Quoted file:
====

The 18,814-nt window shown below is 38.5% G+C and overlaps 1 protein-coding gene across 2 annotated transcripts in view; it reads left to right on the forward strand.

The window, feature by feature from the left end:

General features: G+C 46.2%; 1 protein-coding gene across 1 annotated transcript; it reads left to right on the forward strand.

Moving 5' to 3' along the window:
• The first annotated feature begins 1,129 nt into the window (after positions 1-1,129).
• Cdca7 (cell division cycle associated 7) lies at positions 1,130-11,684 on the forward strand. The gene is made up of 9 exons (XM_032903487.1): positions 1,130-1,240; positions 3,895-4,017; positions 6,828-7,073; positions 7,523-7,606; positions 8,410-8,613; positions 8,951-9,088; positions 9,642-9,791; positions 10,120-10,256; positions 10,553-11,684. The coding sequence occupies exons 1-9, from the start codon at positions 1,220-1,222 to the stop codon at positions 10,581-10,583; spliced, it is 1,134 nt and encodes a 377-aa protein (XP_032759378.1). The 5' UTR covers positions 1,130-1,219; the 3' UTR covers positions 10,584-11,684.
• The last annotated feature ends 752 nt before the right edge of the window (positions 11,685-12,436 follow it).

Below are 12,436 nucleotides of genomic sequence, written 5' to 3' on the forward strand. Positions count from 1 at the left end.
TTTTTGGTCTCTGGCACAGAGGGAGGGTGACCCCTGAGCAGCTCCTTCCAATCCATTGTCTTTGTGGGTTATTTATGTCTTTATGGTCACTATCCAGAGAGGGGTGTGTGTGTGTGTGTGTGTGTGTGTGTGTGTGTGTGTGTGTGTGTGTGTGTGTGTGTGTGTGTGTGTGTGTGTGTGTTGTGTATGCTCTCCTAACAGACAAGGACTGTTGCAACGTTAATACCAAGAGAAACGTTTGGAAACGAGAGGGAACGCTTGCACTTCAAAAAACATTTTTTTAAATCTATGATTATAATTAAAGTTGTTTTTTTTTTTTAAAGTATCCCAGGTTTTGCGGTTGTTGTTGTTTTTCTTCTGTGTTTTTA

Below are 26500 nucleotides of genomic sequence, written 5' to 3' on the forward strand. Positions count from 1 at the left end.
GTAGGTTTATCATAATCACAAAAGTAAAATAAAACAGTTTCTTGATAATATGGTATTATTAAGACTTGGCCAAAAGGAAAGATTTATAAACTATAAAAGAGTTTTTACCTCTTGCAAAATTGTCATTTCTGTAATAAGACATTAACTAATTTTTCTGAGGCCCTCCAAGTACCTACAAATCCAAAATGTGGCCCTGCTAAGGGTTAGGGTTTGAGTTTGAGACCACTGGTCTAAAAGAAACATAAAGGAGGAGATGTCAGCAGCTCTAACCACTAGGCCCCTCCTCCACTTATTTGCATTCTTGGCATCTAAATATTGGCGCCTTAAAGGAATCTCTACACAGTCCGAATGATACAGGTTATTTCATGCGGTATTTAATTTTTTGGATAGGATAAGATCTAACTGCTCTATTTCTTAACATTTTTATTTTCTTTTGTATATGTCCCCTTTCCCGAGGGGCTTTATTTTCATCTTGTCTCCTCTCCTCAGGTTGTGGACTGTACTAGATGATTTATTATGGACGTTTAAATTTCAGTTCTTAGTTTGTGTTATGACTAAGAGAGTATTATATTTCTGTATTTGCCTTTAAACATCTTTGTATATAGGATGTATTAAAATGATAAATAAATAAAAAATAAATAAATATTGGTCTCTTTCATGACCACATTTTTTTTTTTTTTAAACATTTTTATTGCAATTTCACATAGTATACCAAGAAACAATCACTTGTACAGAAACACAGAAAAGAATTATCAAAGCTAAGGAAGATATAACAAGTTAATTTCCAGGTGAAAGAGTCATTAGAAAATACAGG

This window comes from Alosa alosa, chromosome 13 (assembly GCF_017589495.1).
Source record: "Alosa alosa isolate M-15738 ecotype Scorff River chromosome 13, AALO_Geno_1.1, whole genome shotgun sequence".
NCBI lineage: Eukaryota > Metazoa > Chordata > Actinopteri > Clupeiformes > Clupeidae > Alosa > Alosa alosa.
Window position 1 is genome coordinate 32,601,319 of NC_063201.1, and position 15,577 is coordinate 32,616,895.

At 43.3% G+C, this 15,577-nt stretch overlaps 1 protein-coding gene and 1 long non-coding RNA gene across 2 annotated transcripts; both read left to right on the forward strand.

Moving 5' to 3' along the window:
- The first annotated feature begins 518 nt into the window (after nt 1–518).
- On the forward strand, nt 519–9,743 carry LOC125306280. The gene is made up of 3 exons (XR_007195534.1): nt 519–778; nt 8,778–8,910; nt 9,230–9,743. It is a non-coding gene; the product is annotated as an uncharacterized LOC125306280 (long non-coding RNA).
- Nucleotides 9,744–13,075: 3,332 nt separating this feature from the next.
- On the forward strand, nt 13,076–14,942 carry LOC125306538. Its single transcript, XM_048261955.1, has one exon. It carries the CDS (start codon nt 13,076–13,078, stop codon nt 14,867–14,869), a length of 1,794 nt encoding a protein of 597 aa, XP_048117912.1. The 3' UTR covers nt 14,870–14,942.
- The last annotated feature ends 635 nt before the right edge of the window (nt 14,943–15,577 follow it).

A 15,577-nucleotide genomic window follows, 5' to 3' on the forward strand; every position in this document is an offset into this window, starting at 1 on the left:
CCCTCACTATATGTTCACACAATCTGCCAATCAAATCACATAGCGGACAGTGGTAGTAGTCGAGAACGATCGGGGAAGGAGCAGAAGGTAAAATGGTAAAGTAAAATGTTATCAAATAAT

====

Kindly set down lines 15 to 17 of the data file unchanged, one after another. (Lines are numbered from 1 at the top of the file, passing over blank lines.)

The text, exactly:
Window position 1 is genome coordinate 32,601,319 of NC_063201.1, and position 15,577 is coordinate 32,616,895.

At 43.3% G+C, this 15,577-nt stretch overlaps 1 protein-coding gene and 1 long non-coding RNA gene across 2 annotated transcripts; both read left to right on the forward strand.

Moving 5' to 3' along the window: